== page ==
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Using the Missing to Find a Solution for Abducted Children

Original Source: THE NEW YORK TIMES: 25 MAY 2012
By DOREEN CARVAJAL Published: May 25, 2012


PARIS — Their smiles never dim in missing posters and their names loom large in their home countries: Tatiana, Leo, Estelle and Madeleine.  

When the police made an arrest Thursday in the 1979 disappearance of 6-year-old Etan Patz in New York, the tragedy underscored the unfinished searches for other children whose parents continue to hunt for them with photographs artfully retouched to transform baby faces into teens.


It was the case of Etan Patz that prompted the creation of the National Missing Children’s Day in 1983 on the anniversary of his disappearance on May 25. Three years later an international day was created on the same date to build awareness about missing children in other countries.


Etan Patz, who vanished while walking to his school bus alone in his SoHo neighborhood for the first time, was one of the first missing children ever to appear on a milk carton and became a turning point for parents who altered the way they raised their children and protected them from peril.


After decades of dashed hopes and conflicting clues, Pedro Hernandez, 51, a former bodega store stock clerk, was arrested Thursday on murder charges with a confession that he lured the boy into a shop with the promise of a soda, choked him in the basement and placed his body in a bag and dumped it about a block away in the open trash.


The police authorities said there was no physical evidence, but he had given a detailed, signed confession along with incriminating comments to others, including someone who tipped off a Missing Persons Squad that Mr. Hernandez spoke of killing a child in New York. He was held overnight Thursday under suicide watch and transferred to Bellevue Hospital Center on Friday morning. Whether that confession is indeed true remains to be determined.


The Etan Patz case had impact abroad because it slowly built awareness about the issue as it was changing enforcement strategies in the United States. A wait and see attitude about missing children eventually evolved into an aggressive Amber Alert system that enlisted the public into searches through television announcements and postings on electronic highway billboards.


Those strategies came later in Europe, prompted by several high profile cases, particularly the disappearance of Madeleine McCann. At age 3, she vanished in Portugal in 2007 while her British family was on a resort vacation.


“Every high-profile case, unfortunately, helps raise awareness of missing children and what people usually do not know is that those cases represent just a small percentage of the overall cases,” said Valeria Setti, a project officer with Missing Children Europe, a Brussels organization with member groups in 20 countries in Europe. More than 60 percent of missing children in Europe are runaways, most frequently teen girls, and 25 percent of disappearances involved parental abductions, she added.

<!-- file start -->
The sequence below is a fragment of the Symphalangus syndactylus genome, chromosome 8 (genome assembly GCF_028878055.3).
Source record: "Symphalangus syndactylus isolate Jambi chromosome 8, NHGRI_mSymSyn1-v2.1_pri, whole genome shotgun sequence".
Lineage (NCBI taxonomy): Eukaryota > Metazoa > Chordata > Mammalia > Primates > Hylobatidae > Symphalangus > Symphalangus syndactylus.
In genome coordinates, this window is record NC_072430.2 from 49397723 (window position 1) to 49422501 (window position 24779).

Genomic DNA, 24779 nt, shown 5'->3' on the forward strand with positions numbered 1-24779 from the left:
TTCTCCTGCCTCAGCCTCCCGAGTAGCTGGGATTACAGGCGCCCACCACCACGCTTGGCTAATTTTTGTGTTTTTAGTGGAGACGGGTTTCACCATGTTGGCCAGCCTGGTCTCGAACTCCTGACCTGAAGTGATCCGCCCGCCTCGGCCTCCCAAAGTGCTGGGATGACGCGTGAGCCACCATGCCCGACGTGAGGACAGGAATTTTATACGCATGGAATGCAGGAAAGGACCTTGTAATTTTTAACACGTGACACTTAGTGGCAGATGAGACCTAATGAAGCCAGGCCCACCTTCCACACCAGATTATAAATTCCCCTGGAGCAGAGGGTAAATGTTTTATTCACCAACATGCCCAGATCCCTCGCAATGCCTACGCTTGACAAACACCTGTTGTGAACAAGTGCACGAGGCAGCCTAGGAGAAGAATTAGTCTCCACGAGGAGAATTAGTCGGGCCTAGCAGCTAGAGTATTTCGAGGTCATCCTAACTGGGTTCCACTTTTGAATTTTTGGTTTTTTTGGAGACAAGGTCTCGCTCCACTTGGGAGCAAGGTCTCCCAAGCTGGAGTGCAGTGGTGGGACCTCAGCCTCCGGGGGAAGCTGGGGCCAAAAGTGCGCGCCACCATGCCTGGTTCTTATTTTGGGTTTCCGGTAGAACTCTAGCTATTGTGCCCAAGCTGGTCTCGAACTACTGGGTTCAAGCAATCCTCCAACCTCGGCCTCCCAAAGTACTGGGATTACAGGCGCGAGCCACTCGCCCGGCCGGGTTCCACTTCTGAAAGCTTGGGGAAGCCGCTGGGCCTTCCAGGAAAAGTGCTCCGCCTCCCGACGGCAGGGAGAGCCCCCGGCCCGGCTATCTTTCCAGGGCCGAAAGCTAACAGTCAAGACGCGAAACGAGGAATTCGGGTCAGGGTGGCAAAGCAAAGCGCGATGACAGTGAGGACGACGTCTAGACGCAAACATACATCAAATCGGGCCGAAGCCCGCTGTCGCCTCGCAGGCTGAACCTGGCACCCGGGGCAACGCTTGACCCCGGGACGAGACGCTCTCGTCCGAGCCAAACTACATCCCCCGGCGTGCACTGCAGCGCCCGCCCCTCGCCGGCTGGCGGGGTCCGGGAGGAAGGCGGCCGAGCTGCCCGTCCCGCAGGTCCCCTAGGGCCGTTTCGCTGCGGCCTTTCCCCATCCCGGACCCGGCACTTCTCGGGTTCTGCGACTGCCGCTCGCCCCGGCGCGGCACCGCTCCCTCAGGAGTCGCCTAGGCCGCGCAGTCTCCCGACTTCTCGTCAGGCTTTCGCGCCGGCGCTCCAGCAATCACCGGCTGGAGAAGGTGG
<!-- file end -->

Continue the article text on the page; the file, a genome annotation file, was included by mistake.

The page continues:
The Madeleine McCann case inspired closer cross-border coordination, amid criticism of the slow response of the Portuguese police investigation. It also helped give rise to a new, confidential hotline, 116000, this month to report sightings of missing children and offer support and psychological counseling to parents in a crisis.


The free service is available 24 hours a day in 16 European countries, including Portugal, France, Spain and Germany. “I think that Europe woke up then and the institutions understood that they had to take some steps,” Ms. Setti said.


The McCann family, whose ceaseless energy has kept the case in the international spotlight, has also publicly supported the new help number, calling it a “lifeline” for parents and part of a shift in attitudes among politicians to provide more resources.



They are also among the families who have turned to specialists to transform the missing posters of their children into teens, releasing a photo this month of Madeleine where she is aged to look 9 years old.


Éric Mouzin, the father of Estelle who disappeared at age 9 in France in 2003, has also issued an age-enhanced photo of his daughter who was last seen walking home on a snowy January day. It was her case that helped give rise to France’s abduction alert system in 2006. Since it was introduced, it has been used 10 times and all of the children were found — eight as a direct result of the alerts, according to Missing Children Europe.


In his 2011 memoir, “Find Estelle,” Mr. Mouzin reflected anger about the “infinite slowness” of the investigation. This year his support group, Association Estelle, is not organizing any public demonstration in connection with International Missing Children’s Day. “We don’t have the energy,” he told Le Monde.  

A version of this article appeared in print on May 26, 2012, in The International Herald Tribune


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